NJ Woman’s Facial Pain Eases with Groundbreaking Approach   

NJ Woman’s Facial Pain Eases with Groundbreaking Approach

Mary Rice

February 13, 2024

Mary Rice was living at a fast pace—working, earning a second master’s degree, running 5K events and photographing beach scenes—when a bolt of pain in her face in January 2018 brought it all to a standstill.

The Toms River, New Jersey, woman, then 38, continued experiencing hundreds of “electric zaps” each day in the left side of her face and forehead, but she had no idea why. Eventually diagnosed with atypical facial pain and a form of trigeminal neuralgia—a type of chronic pain disorder—the agony forced Mary to stop working and apply for disability benefits.

“I was out with my family at lunch one day and started crying because the pain was so intense,” says Mary, who worked in retail sales. “My social life changed because I was afraid to do anything since I never knew when it would strike.”

An array of treatments to ease the pain—including multiple nerve root compression procedures, nerve blocks and anesthetic infusions—proved fruitless until Mary came to the Hackensack Meridian Neuroscience Institute at Jersey Shore University Medical Center. Meeting with Chair of Neurosurgery Shabbar Danish, M.D., changed Mary’s life. After examining her, Dr. Danish suggested she be the first patient at Jersey Shore to undergo groundbreaking therapy for her facial pain that’s typically reserved for patients with movement disorders.

Positive Early Signs After Deep Brain Stimulation

Called deep brain stimulation (DBS), the minimally invasive surgery is usually performed to improve shaking and related symptoms among patients with Parkinson’s disease or essential tremor. Here’s how it works:

  • DBS involves implanting a small wire in the affected area of the brain—in Mary’s case, the thalamic nuclei, which was implicated in her facial pain.
  • Extension cables are routed under the skin to the chest, where a neurostimulator is placed.
  • The neurostimulator delivers continuous electrical stimulation to improve symptoms.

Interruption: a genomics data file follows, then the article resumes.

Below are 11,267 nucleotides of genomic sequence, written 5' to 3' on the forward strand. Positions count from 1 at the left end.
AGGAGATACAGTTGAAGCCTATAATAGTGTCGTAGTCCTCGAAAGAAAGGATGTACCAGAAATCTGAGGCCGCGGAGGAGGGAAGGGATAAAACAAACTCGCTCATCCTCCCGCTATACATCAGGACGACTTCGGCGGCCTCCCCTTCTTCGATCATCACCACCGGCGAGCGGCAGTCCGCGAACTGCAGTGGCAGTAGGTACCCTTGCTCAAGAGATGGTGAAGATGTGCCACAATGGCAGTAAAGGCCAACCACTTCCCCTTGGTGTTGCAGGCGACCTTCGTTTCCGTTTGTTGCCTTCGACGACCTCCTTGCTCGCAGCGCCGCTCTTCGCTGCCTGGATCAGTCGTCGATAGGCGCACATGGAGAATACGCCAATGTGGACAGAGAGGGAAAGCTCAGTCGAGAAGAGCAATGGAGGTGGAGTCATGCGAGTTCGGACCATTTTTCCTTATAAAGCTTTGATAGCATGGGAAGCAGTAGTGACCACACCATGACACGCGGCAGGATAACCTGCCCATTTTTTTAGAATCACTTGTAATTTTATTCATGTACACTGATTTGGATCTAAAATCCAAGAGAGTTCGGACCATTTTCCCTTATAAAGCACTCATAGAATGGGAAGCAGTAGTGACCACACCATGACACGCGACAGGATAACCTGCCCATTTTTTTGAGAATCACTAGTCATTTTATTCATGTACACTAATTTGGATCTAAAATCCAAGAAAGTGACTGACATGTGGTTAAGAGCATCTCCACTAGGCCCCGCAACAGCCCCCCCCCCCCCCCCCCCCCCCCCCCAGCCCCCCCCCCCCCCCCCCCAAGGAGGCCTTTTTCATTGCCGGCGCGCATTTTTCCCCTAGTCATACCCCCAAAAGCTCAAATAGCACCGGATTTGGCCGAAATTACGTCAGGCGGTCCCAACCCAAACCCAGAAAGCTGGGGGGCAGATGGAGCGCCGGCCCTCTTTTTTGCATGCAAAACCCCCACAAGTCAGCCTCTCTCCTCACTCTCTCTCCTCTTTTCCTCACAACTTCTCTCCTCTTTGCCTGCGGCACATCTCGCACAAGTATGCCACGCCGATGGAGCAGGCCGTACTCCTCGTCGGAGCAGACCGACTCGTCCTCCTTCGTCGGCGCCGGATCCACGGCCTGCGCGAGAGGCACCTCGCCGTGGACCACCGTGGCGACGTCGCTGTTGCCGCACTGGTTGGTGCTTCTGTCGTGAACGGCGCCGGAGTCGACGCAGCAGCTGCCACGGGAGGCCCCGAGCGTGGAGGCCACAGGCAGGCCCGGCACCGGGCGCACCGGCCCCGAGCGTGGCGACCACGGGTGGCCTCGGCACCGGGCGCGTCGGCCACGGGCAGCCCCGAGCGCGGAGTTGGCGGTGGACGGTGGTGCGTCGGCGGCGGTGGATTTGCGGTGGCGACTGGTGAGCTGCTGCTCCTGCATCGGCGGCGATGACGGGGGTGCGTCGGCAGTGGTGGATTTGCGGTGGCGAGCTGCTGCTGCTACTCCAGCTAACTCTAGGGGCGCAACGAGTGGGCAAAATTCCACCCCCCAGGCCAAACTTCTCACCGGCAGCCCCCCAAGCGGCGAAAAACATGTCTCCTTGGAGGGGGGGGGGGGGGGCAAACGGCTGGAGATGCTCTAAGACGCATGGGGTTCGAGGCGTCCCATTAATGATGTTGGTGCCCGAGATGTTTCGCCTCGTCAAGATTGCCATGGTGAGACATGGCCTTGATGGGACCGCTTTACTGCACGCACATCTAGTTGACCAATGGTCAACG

While Dr. Danish had never before performed DBS on someone with facial pain, “ultimately nothing had worked for Mary,” he says. “I think because we had exhausted all of our options, she was willing to give this a try.”

Dr. Danish tapped his wide network of neurosurgery contacts across the country to affirm his approach. In July 2023, he performed the surgery on Mary, assisted by clinical neurophysiologist Eric Hargreaves, Ph.D., advanced practice nurse Dana Dolce, APN, and the deep brain stimulation team at Jersey Shore, who guided wire placement to targeted area in Mary’s brain.

The team immediately felt confident the half-awake, half-sedated procedure would benefit Mary after observing side effects such as facial warmth on her forehead and cheek, indicating the correct region was being stimulated.

“We don’t necessarily see instant pain relief intraoperatively, but we were thrilled to see the effects we did,” Dr. Hargreaves says. “We knew she would experience pain relief, as well.”

Personalized Pain Control

Indeed, Mary didn’t know for certain until several weeks later, after her neurostimulator device was implanted in a second procedure, that the operation had worked. With regular programming tweaks done by Dr. Hargreaves and Dana, Mary is able to make small adjustments to her DBS system to stem pain as it arises.

“I like the control, because there are days—such as when the weather is changing or it’s a high-stress day—when pain can be a little more intense,” she says. “Now I have very little pain overall. I’m ecstatic about the relief.”

Happily back to doing normal activities such as walking her dog Winnie and taking photos at the beach, Mary is grateful to have been the first person at Jersey Shore with her diagnosis to benefit from DBS surgery. “The care I received from the whole team was unbelievable,” says Mary, now 43. “They just put me at ease.”

Next Steps & Resources

The material provided through HealthU is intended to be used as general information only and should not replace the advice of your physician. Always consult your physician for individual care.

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